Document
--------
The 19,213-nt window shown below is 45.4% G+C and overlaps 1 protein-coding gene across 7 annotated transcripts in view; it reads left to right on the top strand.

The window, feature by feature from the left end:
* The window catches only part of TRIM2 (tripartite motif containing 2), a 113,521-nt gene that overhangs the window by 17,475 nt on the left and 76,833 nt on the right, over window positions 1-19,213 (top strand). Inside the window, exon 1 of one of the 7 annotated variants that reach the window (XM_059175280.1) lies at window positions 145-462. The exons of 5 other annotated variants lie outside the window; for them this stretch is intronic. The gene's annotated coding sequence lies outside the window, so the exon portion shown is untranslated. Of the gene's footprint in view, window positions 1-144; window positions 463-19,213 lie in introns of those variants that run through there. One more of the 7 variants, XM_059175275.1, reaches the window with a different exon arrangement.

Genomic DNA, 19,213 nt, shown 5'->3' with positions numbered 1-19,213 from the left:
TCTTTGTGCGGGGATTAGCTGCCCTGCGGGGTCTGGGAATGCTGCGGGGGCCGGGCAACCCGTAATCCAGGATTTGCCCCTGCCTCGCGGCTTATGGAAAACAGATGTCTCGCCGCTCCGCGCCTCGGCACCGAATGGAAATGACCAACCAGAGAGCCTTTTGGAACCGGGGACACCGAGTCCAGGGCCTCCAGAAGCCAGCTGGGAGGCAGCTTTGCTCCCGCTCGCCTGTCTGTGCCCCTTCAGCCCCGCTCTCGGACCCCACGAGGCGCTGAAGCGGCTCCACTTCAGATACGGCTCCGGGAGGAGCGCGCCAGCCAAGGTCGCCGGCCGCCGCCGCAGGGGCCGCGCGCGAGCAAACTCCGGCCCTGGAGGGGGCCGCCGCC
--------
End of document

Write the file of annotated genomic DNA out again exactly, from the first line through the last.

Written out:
The 19,213-nt window shown below is 45.4% G+C and overlaps 1 protein-coding gene across 7 annotated transcripts in view; it reads left to right on the top strand.

The window, feature by feature from the left end:
* The window catches only part of TRIM2 (tripartite motif containing 2), a 113,521-nt gene that overhangs the window by 17,475 nt on the left and 76,833 nt on the right, over window positions 1-19,213 (top strand). Inside the window, exon 1 of one of the 7 annotated variants that reach the window (XM_059175280.1) lies at window positions 145-462. The exons of 5 other annotated variants lie outside the window; for them this stretch is intronic. The gene's annotated coding sequence lies outside the window, so the exon portion shown is untranslated. Of the gene's footprint in view, window positions 1-144; window positions 463-19,213 lie in introns of those variants that run through there. One more of the 7 variants, XM_059175275.1, reaches the window with a different exon arrangement.

Genomic DNA, 19,213 nt, shown 5'->3' with positions numbered 1-19,213 from the left:
TCTTTGTGCGGGGATTAGCTGCCCTGCGGGGTCTGGGAATGCTGCGGGGGCCGGGCAACCCGTAATCCAGGATTTGCCCCTGCCTCGCGGCTTATGGAAAACAGATGTCTCGCCGCTCCGCGCCTCGGCACCGAATGGAAATGACCAACCAGAGAGCCTTTTGGAACCGGGGACACCGAGTCCAGGGCCTCCAGAAGCCAGCTGGGAGGCAGCTTTGCTCCCGCTCGCCTGTCTGTGCCCCTTCAGCCCCGCTCTCGGACCCCACGAGGCGCTGAAGCGGCTCCACTTCAGATACGGCTCCGGGAGGAGCGCGCCAGCCAAGGTCGCCGGCCGCCGCCGCAGGGGCCGCGCGCGAGCAAACTCCGGCCCTGGAGGGGGCCGCCGCC